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Kinloch versus Coral will live on regardless of the outcome

Simon Clare: stated that odds as long as 2,500-1 were only offered on events that "weren't going to happen"
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Wonderful stuff at the Court of Session in Edinburgh where septuagenarian Albert Kinloch is trying to force Coral to pay him £250,000 on his £100 bet at 2,500-1 that Rangers would be relegated in 2012. After financial collapse, Rangers ended up in the Third Division.

Lord Bannatyne has retired to consider his verdict, which is likely to revolve around issues relating to consumer law, definitions of relegation and matters concerning Oldco Rangers and Newco Rangers.

Gambling contracts have been enforceable in law only since the 2005 Gambling Act came into force in 2007, so lawyers not personally familiar with the world of betting are likely to be treading on new and possibly uncomfortable ground. Their mastery of the territory tends to be less complete than in more familiar fields.

The most engaging elements of the hearing may have relatively little bearing on the judge's final ruling but have provided plenty of material for discussion.

'Manipulating the system'

Craig Sandison QC, for Coral, suggested the fact that Kinloch was a retired bookmaker well versed in gambling matters was a point against him. Indeed, he was arguably a professional gambler – a pensioner prepared to stake £100 on an unlikely event. A professional gambler's status might be different under consumer law than that of a non-professional. Kinloch maintained it was a hobby pursued by someone who was not a mug punter.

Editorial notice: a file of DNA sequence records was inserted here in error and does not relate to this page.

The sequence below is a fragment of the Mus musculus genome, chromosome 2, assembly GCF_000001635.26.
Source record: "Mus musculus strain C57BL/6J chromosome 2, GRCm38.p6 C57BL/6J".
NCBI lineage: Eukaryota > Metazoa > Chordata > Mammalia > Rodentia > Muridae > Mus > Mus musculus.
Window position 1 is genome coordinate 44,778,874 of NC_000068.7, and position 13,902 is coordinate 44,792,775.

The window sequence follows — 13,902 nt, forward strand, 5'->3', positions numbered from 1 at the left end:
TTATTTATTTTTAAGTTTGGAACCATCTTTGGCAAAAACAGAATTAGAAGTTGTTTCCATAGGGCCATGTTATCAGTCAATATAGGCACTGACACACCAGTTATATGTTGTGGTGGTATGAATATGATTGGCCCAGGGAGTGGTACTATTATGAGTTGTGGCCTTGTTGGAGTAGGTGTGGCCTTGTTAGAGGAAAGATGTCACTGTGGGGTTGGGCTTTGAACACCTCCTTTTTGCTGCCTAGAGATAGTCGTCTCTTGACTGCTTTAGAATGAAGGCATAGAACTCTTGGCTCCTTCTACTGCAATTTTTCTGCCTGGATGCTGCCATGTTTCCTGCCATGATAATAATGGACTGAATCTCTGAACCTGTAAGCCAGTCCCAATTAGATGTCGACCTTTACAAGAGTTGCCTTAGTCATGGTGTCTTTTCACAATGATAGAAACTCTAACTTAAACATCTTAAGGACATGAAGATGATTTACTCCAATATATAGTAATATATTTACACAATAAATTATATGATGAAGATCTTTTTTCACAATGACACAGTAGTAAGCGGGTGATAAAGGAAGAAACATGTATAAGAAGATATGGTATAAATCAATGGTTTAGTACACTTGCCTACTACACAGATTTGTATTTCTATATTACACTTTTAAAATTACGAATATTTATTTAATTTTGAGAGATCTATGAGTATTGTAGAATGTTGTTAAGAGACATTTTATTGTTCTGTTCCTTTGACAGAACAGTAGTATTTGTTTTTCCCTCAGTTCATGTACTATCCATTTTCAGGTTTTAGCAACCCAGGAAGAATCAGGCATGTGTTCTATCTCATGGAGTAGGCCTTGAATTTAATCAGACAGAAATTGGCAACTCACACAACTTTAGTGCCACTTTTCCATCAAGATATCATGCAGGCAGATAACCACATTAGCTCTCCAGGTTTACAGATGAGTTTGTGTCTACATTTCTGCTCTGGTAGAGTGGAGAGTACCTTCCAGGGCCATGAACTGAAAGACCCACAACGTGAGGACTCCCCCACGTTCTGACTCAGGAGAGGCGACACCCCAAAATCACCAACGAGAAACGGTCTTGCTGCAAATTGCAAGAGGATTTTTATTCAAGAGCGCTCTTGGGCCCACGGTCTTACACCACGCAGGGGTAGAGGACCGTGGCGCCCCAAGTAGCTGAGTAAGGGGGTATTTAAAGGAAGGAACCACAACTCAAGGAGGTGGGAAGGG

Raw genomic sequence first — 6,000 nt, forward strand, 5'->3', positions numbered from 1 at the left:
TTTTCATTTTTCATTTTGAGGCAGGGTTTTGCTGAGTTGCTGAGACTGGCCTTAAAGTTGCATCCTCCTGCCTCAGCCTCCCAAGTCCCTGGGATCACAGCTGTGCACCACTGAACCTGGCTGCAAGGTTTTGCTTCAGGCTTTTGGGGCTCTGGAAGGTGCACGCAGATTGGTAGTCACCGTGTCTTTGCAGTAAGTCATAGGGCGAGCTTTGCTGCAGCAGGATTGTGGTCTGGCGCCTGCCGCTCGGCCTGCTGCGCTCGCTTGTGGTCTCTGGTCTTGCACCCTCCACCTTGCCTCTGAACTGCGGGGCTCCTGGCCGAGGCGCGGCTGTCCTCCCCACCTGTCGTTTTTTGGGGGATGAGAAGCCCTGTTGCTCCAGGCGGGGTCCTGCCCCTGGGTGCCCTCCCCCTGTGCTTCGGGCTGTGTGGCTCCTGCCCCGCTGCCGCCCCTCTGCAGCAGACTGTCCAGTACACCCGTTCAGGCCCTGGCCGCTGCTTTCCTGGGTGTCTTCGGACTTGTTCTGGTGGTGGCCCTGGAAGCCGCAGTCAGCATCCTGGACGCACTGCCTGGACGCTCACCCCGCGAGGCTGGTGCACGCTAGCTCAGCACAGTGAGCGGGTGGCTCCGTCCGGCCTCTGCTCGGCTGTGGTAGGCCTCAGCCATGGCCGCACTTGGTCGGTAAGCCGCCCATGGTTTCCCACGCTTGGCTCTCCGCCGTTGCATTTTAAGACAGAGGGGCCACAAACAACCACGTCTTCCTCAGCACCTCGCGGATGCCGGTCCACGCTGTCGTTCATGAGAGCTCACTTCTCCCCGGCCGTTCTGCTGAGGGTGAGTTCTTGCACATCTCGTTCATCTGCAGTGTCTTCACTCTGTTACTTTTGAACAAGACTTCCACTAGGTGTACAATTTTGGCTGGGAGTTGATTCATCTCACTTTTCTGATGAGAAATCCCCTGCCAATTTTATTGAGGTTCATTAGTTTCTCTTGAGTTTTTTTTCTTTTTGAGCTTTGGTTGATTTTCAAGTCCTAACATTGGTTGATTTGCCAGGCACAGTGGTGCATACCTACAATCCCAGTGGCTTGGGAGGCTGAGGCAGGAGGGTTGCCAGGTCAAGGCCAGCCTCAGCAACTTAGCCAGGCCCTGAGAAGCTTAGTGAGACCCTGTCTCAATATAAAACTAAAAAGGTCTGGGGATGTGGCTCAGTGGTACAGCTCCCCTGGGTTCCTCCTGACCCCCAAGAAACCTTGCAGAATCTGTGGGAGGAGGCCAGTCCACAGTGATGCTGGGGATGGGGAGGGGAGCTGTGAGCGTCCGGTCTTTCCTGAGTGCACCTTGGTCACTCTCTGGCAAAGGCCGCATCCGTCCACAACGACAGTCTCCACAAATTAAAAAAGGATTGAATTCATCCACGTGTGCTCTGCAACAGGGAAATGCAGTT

The fact Kinloch chose to place his bet at a Coral shop several miles from his home rather than at a local shop was represented as a form of "manipulating the system."

Simon Clare, Coral's head of public relations, stated odds as long as 2,500-1 were offered only on events that "weren't going to happen," prompting observers to recall the 5,000-1 offered by some bookmakers, including William Hill although perhaps not Coral, against Leicester City winning the Premier League.

Coral insist Rangers were not relegated but demoted, an issue central to Lord Bannatyne's judgement. When Anna Poole QC, for Kinloch, presented Clare with an item on Coral's website in which reference was made to Rangers' "relegation" Clare stated the item was by a freelance journalist and not an expression of company policy.

Spoke critically of him

Asked if Coral were able to remove such a post Clare replied: "We would only remove articles if they caused offence to our customers." Perhaps some customers were offended, as the article was removed shortly after the court hearing.

While those statements are unlikely to have a lasting legacy in law reports they and one other will surely endure in the betting community.

When Coral's barrister, alleging that Kinloch was a professional gambler, spoke critically of him "carrying on an activity in pursuit of profit" he ensured a place in The Punter's Dictionary of Quotations. Whatever the outcome, the case will live on.

As, hopefully, will Maxed Out King (2.10, Newcastle). A great big thing, Sue Smith's nine-year-old is flourishing over fences. He'll make the running. Will he defy an 11lb rise in his handicap mark? Dunno.

When Coral's barrister, alleging that Kinloch was a professional gambler, spoke critically of him "carrying on an activity in pursuit of profit" he ensured a place in the Punter's Dictionary of Quotations
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